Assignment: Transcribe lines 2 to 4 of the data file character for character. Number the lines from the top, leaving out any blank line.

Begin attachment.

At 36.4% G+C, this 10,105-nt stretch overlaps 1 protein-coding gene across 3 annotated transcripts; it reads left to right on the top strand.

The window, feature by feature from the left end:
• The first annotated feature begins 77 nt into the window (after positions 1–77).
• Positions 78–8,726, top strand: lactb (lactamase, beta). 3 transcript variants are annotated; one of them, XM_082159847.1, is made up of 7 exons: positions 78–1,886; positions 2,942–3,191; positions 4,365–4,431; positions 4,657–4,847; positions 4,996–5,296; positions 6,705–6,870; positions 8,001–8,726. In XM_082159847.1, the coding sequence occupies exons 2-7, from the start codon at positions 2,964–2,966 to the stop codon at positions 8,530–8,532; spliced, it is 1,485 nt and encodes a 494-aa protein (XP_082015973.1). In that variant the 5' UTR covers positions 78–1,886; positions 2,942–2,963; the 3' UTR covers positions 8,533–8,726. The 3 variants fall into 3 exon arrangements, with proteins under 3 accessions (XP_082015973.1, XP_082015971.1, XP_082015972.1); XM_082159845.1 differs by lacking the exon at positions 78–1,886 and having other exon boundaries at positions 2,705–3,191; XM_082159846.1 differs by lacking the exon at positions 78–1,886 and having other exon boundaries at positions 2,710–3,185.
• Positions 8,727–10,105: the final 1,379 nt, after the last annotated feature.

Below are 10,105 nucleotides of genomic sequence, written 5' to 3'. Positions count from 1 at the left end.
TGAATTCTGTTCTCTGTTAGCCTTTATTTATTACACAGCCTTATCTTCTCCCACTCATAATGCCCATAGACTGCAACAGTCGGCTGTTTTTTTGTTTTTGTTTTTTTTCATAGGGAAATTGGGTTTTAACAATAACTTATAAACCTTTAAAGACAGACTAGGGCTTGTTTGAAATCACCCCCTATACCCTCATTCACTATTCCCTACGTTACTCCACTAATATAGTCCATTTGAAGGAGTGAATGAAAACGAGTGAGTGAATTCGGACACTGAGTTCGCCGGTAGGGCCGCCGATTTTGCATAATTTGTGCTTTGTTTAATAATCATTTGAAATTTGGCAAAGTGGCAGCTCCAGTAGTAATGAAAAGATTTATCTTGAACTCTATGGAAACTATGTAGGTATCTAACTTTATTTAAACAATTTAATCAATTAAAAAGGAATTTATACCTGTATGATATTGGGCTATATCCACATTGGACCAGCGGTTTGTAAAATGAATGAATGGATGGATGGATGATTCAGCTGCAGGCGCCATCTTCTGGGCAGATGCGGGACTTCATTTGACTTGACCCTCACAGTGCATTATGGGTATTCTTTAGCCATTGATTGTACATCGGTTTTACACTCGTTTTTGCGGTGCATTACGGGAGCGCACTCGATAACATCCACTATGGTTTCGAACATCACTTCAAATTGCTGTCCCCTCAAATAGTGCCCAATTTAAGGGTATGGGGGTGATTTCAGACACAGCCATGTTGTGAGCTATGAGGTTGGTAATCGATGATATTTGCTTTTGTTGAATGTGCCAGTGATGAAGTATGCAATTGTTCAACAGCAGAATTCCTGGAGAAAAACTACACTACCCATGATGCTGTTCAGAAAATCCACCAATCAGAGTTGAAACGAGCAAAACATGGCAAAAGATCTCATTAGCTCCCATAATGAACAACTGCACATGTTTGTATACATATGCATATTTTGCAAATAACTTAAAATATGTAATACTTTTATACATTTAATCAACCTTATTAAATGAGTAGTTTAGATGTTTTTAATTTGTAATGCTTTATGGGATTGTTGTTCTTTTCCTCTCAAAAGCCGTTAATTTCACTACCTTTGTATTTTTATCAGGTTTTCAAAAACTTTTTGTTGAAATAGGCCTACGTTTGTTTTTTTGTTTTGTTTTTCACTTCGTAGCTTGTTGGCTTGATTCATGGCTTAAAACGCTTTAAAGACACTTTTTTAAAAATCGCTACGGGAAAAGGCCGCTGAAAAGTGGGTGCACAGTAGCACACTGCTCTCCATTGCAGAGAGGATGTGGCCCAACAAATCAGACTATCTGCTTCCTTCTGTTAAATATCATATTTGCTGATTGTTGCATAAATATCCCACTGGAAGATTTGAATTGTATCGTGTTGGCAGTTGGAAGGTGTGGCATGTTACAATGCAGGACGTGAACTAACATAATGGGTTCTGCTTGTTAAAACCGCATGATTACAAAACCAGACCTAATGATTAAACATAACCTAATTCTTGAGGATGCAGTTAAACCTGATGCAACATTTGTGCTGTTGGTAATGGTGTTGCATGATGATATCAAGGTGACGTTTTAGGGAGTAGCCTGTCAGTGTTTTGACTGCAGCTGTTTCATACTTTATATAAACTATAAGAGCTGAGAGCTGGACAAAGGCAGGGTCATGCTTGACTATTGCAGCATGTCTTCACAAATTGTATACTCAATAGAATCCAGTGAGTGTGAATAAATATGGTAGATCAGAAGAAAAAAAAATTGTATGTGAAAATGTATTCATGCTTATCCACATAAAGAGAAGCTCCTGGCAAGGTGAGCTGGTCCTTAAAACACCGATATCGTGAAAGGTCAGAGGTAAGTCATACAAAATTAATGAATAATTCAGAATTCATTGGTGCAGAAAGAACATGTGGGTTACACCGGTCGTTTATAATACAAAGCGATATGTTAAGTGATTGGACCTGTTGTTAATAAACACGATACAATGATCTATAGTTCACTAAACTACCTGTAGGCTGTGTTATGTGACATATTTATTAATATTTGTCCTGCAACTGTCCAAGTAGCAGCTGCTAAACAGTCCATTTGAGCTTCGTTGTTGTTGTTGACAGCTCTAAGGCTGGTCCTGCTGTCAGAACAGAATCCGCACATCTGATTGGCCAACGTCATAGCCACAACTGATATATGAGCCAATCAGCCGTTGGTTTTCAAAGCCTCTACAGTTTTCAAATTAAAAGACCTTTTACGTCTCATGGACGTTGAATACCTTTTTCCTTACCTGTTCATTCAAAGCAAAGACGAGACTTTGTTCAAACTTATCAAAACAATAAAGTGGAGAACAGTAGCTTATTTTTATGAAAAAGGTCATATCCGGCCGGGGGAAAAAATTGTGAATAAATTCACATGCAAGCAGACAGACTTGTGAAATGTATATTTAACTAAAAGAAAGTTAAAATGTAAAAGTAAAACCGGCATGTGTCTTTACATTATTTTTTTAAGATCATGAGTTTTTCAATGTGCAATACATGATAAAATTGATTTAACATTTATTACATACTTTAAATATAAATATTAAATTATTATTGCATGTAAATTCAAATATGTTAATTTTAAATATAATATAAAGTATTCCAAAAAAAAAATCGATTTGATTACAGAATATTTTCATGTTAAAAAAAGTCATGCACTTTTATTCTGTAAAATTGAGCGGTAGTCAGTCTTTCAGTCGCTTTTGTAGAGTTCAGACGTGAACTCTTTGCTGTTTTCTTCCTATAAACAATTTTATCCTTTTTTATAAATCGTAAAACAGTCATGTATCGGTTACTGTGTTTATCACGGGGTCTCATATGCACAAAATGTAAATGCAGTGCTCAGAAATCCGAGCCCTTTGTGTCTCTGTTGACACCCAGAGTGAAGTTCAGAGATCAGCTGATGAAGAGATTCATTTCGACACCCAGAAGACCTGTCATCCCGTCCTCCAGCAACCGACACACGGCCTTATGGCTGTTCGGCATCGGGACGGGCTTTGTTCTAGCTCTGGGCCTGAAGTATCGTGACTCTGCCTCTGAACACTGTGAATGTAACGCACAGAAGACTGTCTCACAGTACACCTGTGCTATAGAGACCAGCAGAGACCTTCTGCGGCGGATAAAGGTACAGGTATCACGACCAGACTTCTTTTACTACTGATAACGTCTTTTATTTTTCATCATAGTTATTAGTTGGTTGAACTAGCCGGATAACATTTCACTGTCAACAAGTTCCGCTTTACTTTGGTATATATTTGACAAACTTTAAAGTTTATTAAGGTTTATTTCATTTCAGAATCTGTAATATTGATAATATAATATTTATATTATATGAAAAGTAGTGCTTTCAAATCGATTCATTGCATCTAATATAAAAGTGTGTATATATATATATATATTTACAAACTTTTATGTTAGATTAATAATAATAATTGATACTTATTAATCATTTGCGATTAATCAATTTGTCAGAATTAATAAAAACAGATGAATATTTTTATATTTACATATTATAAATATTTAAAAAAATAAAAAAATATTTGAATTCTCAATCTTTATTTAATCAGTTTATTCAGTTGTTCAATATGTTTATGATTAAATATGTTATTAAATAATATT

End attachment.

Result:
The window, feature by feature from the left end:
• The first annotated feature begins 77 nt into the window (after positions 1–77).
• Positions 78–8,726, top strand: lactb (lactamase, beta). 3 transcript variants are annotated; one of them, XM_082159847.1, is made up of 7 exons: positions 78–1,886; positions 2,942–3,191; positions 4,365–4,431; positions 4,657–4,847; positions 4,996–5,296; positions 6,705–6,870; positions 8,001–8,726. In XM_082159847.1, the coding sequence occupies exons 2-7, from the start codon at positions 2,964–2,966 to the stop codon at positions 8,530–8,532; spliced, it is 1,485 nt and encodes a 494-aa protein (XP_082015973.1). In that variant the 5' UTR covers positions 78–1,886; positions 2,942–2,963; the 3' UTR covers positions 8,533–8,726. The 3 variants fall into 3 exon arrangements, with proteins under 3 accessions (XP_082015973.1, XP_082015971.1, XP_082015972.1); XM_082159845.1 differs by lacking the exon at positions 78–1,886 and having other exon boundaries at positions 2,705–3,191; XM_082159846.1 differs by lacking the exon at positions 78–1,886 and having other exon boundaries at positions 2,710–3,185.